A psychotic redneck who owns a dilapidated hotel in rural East Texas kills various people who upset him or his business, and he feeds their bodies to a large crocodile that he keeps as a pet in the swamp beside his hotel.
A young woman teams up with an adventurer to find her missing sister in the jungles of New Guinea and they stumble upon a religious cult led by a deranged preacher whom has located his commune in an area inhabited by cannibals.
A young girl travels to Cairo to visit her father, and becomes unwillingly involved with a bizarre sadomasochistic cult led by the charismatic Paul Chevalier, who is a descendant of the ... See full summary »
Judd runs the Starlight Hotel out in some sort of swampy place and is unfortunately a few slices short of a loaf. He has a crocodile conveniently placed on the other side of the hotel's front porch railing. The croc will eat just about anything, as the hapless guests of the hotel find out soon enough. A reformed hooker, an unlucky family, and the father and sister of the hooker all suffer various rates of attrition as Judd tries to implement damage control. Written by
Ed Sutton <firstname.lastname@example.org>
Loosely based on the story of Joe Ball (also known as the Bluebeard from South Texas or the Alligator Man) from Elmendorf, Texas, sometime after Prohibition ended. He owned a bar with an alligator pit serving as an entertainment attraction. Several murders of women ensued, but it was never proven that the flesh found in the pit was human. However, Joe did commit suicide upon possibility of capture. See more »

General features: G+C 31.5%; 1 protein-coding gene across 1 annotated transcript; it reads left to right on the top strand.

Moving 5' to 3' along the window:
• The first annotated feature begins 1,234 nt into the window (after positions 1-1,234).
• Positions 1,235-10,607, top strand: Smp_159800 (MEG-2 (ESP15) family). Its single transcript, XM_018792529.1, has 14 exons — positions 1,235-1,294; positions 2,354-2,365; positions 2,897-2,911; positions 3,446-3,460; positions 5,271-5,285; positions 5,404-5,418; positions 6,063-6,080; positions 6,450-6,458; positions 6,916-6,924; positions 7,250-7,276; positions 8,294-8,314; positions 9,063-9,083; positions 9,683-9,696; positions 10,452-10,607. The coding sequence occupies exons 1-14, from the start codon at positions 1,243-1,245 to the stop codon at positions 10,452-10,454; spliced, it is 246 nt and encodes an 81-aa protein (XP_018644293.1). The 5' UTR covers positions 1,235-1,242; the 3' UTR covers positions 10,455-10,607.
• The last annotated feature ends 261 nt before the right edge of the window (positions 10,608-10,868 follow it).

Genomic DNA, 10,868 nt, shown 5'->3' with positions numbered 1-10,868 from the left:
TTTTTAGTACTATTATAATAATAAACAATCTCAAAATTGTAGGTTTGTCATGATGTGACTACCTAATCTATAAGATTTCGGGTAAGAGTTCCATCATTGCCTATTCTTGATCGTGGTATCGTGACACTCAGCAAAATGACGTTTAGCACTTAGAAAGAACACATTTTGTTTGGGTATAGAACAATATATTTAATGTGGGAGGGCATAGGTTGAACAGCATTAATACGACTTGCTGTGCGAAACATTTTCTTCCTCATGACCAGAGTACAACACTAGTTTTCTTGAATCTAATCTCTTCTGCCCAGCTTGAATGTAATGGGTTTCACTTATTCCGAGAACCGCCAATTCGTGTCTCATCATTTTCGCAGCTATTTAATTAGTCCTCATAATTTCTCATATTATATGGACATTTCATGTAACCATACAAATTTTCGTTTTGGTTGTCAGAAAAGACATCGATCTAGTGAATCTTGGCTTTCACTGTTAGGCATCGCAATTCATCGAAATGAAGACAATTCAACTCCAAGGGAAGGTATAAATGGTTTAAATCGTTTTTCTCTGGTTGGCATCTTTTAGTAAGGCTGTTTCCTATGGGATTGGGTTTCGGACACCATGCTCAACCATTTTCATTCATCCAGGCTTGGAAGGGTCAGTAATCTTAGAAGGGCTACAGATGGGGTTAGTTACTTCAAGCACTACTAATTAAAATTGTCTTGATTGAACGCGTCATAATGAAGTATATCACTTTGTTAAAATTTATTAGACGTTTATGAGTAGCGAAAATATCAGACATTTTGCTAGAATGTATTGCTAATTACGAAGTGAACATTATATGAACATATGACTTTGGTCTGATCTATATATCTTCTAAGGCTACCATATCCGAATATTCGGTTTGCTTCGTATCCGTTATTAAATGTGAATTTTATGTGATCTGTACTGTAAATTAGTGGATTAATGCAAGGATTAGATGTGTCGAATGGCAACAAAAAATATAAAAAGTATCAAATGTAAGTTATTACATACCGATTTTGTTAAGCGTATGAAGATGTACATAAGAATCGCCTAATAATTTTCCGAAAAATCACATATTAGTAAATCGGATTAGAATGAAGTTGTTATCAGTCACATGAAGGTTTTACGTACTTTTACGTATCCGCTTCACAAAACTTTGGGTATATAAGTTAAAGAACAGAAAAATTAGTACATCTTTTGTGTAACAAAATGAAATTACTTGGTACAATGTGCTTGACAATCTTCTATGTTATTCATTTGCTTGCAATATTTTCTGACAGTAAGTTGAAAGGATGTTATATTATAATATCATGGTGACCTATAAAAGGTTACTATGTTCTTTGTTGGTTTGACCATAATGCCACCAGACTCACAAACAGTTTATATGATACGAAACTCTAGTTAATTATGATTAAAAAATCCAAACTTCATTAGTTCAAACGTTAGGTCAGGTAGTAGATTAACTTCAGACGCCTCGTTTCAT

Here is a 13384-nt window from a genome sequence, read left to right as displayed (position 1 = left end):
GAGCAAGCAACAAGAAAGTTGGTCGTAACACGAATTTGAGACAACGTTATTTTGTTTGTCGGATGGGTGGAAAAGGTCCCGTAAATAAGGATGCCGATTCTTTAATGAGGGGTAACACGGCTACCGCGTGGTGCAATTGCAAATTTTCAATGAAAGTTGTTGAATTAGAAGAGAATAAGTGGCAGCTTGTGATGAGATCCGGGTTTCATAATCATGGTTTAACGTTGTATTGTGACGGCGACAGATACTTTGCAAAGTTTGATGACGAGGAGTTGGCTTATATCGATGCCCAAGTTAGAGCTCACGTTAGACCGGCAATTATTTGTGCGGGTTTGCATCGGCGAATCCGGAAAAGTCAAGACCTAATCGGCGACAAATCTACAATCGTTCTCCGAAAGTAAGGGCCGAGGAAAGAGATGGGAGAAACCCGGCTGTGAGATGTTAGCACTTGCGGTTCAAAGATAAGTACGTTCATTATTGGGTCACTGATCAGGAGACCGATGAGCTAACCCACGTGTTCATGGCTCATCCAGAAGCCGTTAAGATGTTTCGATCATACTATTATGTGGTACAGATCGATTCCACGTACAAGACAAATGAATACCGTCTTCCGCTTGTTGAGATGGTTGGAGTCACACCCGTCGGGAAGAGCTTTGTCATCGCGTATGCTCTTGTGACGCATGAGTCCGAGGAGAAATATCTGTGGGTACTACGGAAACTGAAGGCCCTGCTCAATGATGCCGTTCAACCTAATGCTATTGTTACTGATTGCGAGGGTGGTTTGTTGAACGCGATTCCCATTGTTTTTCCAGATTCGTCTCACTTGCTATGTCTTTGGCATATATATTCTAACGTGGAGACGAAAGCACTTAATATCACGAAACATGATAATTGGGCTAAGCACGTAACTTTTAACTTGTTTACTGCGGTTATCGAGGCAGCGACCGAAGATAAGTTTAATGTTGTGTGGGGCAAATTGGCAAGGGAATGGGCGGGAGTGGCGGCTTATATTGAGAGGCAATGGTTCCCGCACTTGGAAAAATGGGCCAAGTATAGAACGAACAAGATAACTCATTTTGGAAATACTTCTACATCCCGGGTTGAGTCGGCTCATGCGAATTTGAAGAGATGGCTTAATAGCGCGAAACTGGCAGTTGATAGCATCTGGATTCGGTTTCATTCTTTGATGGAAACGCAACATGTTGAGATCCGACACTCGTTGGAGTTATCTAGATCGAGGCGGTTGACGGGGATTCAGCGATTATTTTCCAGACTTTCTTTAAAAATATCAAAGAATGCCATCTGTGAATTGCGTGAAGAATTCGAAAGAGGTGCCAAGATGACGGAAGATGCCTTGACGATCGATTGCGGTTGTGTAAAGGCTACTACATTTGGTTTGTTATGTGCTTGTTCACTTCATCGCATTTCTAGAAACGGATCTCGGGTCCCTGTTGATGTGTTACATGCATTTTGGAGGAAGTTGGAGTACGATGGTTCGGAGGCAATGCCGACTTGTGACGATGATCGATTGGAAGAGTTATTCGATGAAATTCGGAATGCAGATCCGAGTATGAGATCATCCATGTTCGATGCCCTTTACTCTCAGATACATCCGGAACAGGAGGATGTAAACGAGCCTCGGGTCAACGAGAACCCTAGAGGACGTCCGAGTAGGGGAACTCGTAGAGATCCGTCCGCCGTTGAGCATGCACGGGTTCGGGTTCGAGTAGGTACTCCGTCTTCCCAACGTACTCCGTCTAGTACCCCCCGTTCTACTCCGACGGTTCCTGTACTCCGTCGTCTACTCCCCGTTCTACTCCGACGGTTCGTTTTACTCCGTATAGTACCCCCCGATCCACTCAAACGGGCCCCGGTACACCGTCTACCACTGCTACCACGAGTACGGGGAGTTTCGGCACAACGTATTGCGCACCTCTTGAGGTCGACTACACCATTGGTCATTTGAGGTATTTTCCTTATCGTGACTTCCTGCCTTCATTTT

Right at the end of the film when the crocodile pulls Judd under the water head first, look to the left of the screen to see a scuba diver under the water who turns is clearly moving. He is obviously a safety stuntman of some sort. You can clearly see his hand and is dressed in black. See more »
Tobe Hooper's 70's films still stand as his best ones! Golden horror!!
`The Texas Chainsaw Massacre' (of course) and `Death Trap' (less obvious already) are the only two films Tobe Hooper should be really remembered for as a horror director. They both are raw and chilling explorations of the angry rural America. The location of this film looks like a giant swampy area, homed by underdeveloped perverted rednecks and other freaks of society. Neville Brand terrifically portrays Judd, the isolated owner of the Starlight Hotel. Judd suffers a bit from the incapability to communicate with people and the guests at his hotel are doomed to die as soon as they enter his facility. He also has a pet crocodile swimming underneath the porch of his hotel, which is a pretty convenient method to get rid of human leftovers A poor, rejected prostitute is the first to undergo Judd's murderous rituals. Her relatives soon come to search for her and are doomed as well. In the meantime, the croc feeds on some more unfortunate by passers. Although I regard this as Hooper's second best film, it doesn't come close to the power of TCM Which kind of gives you an idea of how great I think TCM was! The settings and photography of Horror Hotel (one of the film's a.k.a's) look nasty and utterly cheap. Just as it did in TCM, this actually increases the macabre atmosphere and you constantly feel something wicked is about to happen. The characters although pretty imaginative aren't as convincing as the Sawyer family but they too seem to come running straight out of a freakshow as well! There's Judd of course, but also a very memorable Robert Englund who plays a retarded yokel with an obsession for anal sex. The scream-queen prototype Marilyn Burns returns as well before disappearing into actress-oblivion forever. The crocodile as well as most other horror scenery looks really cheap, but to me, this only increases the trash-fun value of this film. Highly recommended viewing as far as I'm concerned.
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